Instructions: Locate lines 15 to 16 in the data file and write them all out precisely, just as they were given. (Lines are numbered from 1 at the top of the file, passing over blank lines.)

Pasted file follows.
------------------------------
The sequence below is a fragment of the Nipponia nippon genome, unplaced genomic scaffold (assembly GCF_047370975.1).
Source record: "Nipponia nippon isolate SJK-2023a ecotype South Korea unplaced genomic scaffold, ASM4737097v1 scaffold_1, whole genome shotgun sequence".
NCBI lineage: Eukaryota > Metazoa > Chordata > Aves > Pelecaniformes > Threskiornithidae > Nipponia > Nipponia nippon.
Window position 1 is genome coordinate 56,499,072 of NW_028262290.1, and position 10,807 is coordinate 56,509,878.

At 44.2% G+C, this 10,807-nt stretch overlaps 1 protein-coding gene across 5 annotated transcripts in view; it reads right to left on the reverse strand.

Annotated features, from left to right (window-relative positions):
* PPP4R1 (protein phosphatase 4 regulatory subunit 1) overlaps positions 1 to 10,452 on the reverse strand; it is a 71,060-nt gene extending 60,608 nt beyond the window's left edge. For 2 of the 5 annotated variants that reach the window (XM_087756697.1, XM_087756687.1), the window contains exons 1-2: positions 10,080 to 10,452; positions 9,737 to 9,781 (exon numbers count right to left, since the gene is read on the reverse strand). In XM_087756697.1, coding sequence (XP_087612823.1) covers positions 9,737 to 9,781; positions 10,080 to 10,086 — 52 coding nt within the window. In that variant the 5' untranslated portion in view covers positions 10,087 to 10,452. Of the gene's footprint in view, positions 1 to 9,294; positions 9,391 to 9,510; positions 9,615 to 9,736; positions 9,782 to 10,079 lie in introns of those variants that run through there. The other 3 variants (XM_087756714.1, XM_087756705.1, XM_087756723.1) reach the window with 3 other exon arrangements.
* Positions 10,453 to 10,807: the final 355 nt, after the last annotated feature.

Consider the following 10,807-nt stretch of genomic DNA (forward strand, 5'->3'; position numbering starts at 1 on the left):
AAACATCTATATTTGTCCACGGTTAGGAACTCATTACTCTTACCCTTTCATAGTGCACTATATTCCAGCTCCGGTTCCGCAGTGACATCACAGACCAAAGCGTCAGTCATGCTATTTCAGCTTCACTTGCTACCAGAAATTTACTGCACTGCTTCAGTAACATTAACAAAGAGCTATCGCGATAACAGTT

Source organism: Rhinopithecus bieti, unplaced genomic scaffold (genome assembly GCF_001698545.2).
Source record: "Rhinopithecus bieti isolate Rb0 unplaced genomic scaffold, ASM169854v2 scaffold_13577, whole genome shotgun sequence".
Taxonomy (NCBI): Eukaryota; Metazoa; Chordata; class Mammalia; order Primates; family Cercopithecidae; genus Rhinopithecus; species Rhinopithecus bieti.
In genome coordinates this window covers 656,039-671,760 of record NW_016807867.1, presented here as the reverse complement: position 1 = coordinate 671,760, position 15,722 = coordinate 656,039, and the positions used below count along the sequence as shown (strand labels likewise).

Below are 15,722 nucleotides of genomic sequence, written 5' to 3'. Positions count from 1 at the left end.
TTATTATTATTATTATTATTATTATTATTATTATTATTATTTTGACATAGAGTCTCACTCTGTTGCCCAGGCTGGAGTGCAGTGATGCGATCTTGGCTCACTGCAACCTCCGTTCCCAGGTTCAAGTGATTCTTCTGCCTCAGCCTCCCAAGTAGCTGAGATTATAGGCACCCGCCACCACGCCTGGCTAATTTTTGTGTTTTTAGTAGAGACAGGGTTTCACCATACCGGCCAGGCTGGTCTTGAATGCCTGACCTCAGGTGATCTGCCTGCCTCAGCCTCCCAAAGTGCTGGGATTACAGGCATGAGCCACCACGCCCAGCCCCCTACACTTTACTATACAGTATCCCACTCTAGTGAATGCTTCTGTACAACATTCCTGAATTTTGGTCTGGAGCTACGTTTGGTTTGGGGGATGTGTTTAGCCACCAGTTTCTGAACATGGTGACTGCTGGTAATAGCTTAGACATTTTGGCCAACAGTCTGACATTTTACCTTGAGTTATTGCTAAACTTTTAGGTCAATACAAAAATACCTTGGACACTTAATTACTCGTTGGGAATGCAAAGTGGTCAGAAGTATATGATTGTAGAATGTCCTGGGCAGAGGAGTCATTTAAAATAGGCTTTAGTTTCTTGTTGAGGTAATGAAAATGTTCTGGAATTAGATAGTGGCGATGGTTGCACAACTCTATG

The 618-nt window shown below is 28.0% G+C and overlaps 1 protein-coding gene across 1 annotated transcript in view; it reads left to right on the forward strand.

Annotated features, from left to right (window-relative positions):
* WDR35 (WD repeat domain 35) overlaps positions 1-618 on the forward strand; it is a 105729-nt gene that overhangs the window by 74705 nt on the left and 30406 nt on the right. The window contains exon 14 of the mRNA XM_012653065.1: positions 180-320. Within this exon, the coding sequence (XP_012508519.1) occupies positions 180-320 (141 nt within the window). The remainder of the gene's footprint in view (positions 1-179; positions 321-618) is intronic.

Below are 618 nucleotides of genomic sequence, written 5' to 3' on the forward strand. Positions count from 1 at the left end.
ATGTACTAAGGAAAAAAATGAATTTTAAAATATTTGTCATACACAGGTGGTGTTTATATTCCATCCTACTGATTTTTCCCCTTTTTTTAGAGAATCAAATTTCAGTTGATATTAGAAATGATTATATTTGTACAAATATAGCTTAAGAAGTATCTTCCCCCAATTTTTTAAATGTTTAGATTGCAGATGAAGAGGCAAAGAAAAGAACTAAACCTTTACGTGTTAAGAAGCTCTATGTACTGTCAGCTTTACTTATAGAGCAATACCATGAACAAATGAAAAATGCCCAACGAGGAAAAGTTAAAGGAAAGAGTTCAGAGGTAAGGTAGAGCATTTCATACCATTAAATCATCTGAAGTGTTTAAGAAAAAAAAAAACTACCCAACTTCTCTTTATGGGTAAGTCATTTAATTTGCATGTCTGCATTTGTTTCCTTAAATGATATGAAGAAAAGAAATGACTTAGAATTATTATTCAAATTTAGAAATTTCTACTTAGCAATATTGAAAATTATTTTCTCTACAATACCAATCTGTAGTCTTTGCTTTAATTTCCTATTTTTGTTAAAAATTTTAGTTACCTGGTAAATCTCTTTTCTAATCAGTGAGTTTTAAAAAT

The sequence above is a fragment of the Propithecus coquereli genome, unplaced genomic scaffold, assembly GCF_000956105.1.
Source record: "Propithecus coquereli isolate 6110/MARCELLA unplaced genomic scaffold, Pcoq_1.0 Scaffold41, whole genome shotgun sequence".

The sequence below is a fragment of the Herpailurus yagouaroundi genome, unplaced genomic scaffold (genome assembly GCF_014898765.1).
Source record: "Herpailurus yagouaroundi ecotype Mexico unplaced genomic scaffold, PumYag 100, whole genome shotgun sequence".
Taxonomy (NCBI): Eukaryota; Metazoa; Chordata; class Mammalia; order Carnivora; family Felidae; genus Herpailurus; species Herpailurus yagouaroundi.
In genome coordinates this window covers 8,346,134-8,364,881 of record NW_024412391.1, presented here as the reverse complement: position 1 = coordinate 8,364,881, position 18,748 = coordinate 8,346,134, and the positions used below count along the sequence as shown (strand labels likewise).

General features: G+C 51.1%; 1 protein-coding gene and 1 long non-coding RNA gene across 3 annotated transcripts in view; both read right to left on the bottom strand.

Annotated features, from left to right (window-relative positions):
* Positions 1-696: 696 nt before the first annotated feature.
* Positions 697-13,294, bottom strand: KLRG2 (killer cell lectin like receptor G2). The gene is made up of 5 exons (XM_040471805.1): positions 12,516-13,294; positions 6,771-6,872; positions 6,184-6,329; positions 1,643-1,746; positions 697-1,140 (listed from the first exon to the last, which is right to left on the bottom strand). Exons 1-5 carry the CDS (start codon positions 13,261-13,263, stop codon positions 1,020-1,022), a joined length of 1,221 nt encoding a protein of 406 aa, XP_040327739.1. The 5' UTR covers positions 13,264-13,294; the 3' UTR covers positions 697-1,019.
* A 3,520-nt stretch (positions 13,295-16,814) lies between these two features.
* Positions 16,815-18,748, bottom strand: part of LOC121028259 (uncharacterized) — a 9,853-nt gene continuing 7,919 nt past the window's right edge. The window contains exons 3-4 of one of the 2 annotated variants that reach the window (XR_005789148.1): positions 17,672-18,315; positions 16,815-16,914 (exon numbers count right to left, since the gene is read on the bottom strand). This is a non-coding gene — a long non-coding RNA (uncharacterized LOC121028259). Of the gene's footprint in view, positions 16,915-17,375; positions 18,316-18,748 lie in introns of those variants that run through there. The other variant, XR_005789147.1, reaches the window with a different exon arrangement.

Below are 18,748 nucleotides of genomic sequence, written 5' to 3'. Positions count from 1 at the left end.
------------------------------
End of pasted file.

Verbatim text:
Below are 15,722 nucleotides of genomic sequence, written 5' to 3'. Positions count from 1 at the left end.
TTATTATTATTATTATTATTATTATTATTATTATTATTATTTTGACATAGAGTCTCACTCTGTTGCCCAGGCTGGAGTGCAGTGATGCGATCTTGGCTCACTGCAACCTCCGTTCCCAGGTTCAAGTGATTCTTCTGCCTCAGCCTCCCAAGTAGCTGAGATTATAGGCACCCGCCACCACGCCTGGCTAATTTTTGTGTTTTTAGTAGAGACAGGGTTTCACCATACCGGCCAGGCTGGTCTTGAATGCCTGACCTCAGGTGATCTGCCTGCCTCAGCCTCCCAAAGTGCTGGGATTACAGGCATGAGCCACCACGCCCAGCCCCCTACACTTTACTATACAGTATCCCACTCTAGTGAATGCTTCTGTACAACATTCCTGAATTTTGGTCTGGAGCTACGTTTGGTTTGGGGGATGTGTTTAGCCACCAGTTTCTGAACATGGTGACTGCTGGTAATAGCTTAGACATTTTGGCCAACAGTCTGACATTTTACCTTGAGTTATTGCTAAACTTTTAGGTCAATACAAAAATACCTTGGACACTTAATTACTCGTTGGGAATGCAAAGTGGTCAGAAGTATATGATTGTAGAATGTCCTGGGCAGAGGAGTCATTTAAAATAGGCTTTAGTTTCTTGTTGAGGTAATGAAAATGTTCTGGAATTAGATAGTGGCGATGGTTGCACAACTCTATG